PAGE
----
LABACE Convention News

Improvements Targeted for Brazil GA Airports

 - August 14, 2018, 3:15 PM

General aviation (GA) airports in São Paulo state should see improvements, according to Fábio Calloni, superintendent of São Paulo state aviation authority DAESP. The authority manages 20 GA airports, including Sorocaba.

While several new business aviation airports have started with great promise and stalled or disappeared, Sorocaba had quietly but steadily improved and is now home to Embraer, Dassault, Gulfstream, and Pratt & Whitney Canada service centers, as well as FBO World Wide Aviation. Sorocaba’s latest improvement, a control tower, has completed construction, but as Calloni said, “It needs to be installed and operating. We’ve put out a bid to equip the tower and we’ve picked a vendor, but we still have to wait for other bidders to appeal. It has to be approved by [air traffic control body] DECEA, and then we have to hire an operating company or hire operators.” He expects the process to be concluded next year.

Instrument flight rules (IFR) operation is another project for Sorocaba. “With the tower and instrument operation, we will move toward more consistent operations at Sorocaba. These are parallel processes,” Calloni said. Internationalization of the airport, he added, “went to [national civil aviation council] CONAER the week before last. It’s a DAESP project, the first project in the country specifically to internationalize a business aviation airport.” DAESP already has achieved internationalization of the airport at São Carlos, home to LATAM’s main airliner maintenance facility. “Next is enabling customs clearance at the airport, so that any aircraft in the world can come to São Carlos for maintenance. It’s expected for this year. Sorocaba is next.”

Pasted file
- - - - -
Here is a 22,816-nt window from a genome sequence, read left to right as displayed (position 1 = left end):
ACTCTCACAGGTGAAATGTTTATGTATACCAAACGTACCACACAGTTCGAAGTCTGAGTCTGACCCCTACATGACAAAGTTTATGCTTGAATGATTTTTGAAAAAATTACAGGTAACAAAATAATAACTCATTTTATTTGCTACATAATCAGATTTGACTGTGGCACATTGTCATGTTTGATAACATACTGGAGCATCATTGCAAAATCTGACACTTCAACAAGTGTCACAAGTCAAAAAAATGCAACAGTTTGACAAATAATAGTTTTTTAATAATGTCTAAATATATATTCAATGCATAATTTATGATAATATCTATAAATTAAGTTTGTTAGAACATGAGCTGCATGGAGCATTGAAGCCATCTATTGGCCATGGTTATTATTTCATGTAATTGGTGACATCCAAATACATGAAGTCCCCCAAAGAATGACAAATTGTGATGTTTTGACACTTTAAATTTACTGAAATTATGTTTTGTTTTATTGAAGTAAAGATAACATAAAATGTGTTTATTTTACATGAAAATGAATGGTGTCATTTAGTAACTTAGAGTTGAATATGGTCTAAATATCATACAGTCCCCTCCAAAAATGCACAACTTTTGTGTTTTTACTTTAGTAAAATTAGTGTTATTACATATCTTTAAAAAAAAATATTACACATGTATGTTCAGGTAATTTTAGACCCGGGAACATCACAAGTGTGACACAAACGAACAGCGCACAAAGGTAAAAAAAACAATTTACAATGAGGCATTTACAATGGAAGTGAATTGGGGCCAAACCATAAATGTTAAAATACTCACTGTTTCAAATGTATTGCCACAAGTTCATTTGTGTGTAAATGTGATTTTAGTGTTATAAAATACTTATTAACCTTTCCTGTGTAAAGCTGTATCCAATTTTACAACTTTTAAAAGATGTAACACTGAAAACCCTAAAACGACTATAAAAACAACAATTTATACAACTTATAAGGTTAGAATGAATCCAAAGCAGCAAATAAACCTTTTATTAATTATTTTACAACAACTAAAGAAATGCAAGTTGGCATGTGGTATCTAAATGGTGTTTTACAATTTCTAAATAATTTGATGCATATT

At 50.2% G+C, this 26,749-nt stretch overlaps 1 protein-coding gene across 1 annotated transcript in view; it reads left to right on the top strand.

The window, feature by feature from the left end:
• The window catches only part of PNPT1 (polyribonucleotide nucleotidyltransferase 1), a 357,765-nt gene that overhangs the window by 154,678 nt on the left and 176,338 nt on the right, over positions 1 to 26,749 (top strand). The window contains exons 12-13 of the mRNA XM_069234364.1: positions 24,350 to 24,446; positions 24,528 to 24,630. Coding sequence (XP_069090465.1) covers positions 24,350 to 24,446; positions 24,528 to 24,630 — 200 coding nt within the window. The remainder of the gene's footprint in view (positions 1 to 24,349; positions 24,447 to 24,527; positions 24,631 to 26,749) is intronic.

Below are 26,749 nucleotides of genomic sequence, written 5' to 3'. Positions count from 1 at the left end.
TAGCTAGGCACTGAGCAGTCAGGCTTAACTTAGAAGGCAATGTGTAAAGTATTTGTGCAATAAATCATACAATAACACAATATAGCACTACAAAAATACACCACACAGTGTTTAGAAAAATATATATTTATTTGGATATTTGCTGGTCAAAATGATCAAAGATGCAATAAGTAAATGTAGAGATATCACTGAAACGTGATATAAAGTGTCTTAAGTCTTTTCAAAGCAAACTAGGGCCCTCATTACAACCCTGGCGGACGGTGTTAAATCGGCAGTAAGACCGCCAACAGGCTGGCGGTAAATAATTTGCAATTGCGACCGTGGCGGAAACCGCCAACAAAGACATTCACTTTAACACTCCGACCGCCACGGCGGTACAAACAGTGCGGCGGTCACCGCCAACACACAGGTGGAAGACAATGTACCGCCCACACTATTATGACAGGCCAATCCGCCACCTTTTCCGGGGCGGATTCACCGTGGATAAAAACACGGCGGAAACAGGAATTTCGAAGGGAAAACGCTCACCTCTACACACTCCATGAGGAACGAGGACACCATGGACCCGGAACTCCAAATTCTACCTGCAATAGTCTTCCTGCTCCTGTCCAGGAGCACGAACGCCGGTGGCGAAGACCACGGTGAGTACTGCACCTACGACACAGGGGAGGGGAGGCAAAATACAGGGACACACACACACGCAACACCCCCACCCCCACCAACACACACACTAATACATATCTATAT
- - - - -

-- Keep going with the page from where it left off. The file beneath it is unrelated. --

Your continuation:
Internationalization, Calloni said, “is a rigorous process. CONAER includes representatives of the federal police [immigration], tax authorities [customs], Anvisa [health],“ as well as agricultural quarantine. “All four are in CONAER, and the demands of each must be met for approval. It’s a long process.” The last step, once CONAER has approved, is for DECEA to work out international procedures with its foreign counterparts.